After leaving Camp 30 in Bowmanville, we headed out onto the (HWY) 401 just to get stuck in hours of traffic. Traffic itself I have no problem with, it is the easily frustrated, road rage filled others that distress me.
All lanes were full and in park mode. We even turned our vehicle off to wait. Behind us an 18 wheeler pulled onto the shoulder to try to pass traffic. There was simply not enough room for him to be pulling an illegal move usually saved for small cars and motorcycles.
After he came (LITERALLY) within one inch of smashing into us, I stuck my head out the window to remind him what he was doing;
“What the hell is wrong with you? Not only are you doing something dangerous and illegal, but you are far too big to be acting so recklessly. Are you trying to hit us or force us to smash into other lanes of traffic? Get back in your lane you idiot.”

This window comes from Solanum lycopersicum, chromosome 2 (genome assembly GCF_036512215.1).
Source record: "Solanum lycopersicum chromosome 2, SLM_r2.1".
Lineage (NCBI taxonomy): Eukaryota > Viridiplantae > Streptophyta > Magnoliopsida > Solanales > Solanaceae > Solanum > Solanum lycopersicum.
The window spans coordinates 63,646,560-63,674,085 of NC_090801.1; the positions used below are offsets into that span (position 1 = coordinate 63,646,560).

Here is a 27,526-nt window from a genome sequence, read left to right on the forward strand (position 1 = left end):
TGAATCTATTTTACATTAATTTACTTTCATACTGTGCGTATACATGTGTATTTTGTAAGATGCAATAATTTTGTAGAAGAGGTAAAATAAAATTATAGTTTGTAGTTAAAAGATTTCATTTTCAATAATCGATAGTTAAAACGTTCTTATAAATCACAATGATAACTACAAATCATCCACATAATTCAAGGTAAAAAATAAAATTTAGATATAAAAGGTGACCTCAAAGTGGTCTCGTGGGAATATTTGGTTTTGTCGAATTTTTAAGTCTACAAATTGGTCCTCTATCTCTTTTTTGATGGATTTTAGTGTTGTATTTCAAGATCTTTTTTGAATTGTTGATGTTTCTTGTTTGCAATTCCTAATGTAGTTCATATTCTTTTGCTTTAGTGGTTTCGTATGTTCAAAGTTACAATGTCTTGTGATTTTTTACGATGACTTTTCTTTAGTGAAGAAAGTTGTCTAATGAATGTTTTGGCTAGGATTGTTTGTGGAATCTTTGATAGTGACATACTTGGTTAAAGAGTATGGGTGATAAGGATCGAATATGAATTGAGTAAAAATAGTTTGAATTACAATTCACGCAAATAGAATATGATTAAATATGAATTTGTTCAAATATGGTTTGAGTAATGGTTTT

Surprisingly, he listened and pulled back in behind us while hanging his head in shame. He nearly did force us to veer into traffic to avoid him, but usually yelling at someone with road rage only causes more road rage.
Thankfully he (and everyone else within hearing distance), stayed where he (they) belonged until we passed through the traffic hours later.
That wouldn’t be our only shocking incident though.
We turned on the the (HWY) 400 toward Barrie. It was already getting late, and we were far behind our caravan – almost a day behind after our Camp 30 exploration and multiple hour, accident based traffic jam.
As we drove, I noticed a skydiver who appeared to be wildly out of control. He was being pulled up into jet streams, his chute was not completely opened and he was directly over a dense neighbourhood.